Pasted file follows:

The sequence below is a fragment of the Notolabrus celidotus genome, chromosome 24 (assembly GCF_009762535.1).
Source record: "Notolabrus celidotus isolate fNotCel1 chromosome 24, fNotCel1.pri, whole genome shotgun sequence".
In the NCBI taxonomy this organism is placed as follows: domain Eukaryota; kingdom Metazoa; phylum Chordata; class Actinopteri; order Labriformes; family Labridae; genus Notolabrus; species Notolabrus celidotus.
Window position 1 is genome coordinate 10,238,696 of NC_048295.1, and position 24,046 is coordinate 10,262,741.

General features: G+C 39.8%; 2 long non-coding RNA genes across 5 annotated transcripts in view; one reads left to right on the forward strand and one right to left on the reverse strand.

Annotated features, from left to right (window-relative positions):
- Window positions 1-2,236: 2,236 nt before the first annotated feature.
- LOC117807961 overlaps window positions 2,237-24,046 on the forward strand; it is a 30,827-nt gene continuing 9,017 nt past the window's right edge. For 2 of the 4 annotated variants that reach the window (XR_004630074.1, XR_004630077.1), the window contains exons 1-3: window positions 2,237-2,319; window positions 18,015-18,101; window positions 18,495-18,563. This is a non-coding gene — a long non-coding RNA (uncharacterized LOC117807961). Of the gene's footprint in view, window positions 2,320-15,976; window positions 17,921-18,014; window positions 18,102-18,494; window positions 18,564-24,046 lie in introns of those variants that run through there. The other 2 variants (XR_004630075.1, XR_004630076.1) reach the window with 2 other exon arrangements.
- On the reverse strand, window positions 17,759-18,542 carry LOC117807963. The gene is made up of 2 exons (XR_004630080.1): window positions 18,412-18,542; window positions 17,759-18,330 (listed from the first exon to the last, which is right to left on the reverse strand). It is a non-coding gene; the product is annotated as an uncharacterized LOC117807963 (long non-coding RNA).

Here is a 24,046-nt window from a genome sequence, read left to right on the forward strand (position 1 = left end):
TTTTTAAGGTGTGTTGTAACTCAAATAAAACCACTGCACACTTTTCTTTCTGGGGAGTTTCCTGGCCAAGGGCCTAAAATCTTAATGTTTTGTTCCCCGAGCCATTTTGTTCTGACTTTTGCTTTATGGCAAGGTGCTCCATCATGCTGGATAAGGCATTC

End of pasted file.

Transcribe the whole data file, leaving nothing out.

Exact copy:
The sequence below is a fragment of the Notolabrus celidotus genome, chromosome 24 (assembly GCF_009762535.1).
Source record: "Notolabrus celidotus isolate fNotCel1 chromosome 24, fNotCel1.pri, whole genome shotgun sequence".
In the NCBI taxonomy this organism is placed as follows: domain Eukaryota; kingdom Metazoa; phylum Chordata; class Actinopteri; order Labriformes; family Labridae; genus Notolabrus; species Notolabrus celidotus.
Window position 1 is genome coordinate 10,238,696 of NC_048295.1, and position 24,046 is coordinate 10,262,741.

General features: G+C 39.8%; 2 long non-coding RNA genes across 5 annotated transcripts in view; one reads left to right on the forward strand and one right to left on the reverse strand.

Annotated features, from left to right (window-relative positions):
- Window positions 1-2,236: 2,236 nt before the first annotated feature.
- LOC117807961 overlaps window positions 2,237-24,046 on the forward strand; it is a 30,827-nt gene continuing 9,017 nt past the window's right edge. For 2 of the 4 annotated variants that reach the window (XR_004630074.1, XR_004630077.1), the window contains exons 1-3: window positions 2,237-2,319; window positions 18,015-18,101; window positions 18,495-18,563. This is a non-coding gene — a long non-coding RNA (uncharacterized LOC117807961). Of the gene's footprint in view, window positions 2,320-15,976; window positions 17,921-18,014; window positions 18,102-18,494; window positions 18,564-24,046 lie in introns of those variants that run through there. The other 2 variants (XR_004630075.1, XR_004630076.1) reach the window with 2 other exon arrangements.
- On the reverse strand, window positions 17,759-18,542 carry LOC117807963. The gene is made up of 2 exons (XR_004630080.1): window positions 18,412-18,542; window positions 17,759-18,330 (listed from the first exon to the last, which is right to left on the reverse strand). It is a non-coding gene; the product is annotated as an uncharacterized LOC117807963 (long non-coding RNA).

Here is a 24,046-nt window from a genome sequence, read left to right on the forward strand (position 1 = left end):
TTTTTAAGGTGTGTTGTAACTCAAATAAAACCACTGCACACTTTTCTTTCTGGGGAGTTTCCTGGCCAAGGGCCTAAAATCTTAATGTTTTGTTCCCCGAGCCATTTTGTTCTGACTTTTGCTTTATGGCAAGGTGCTCCATCATGCTGGATAAGGCATTC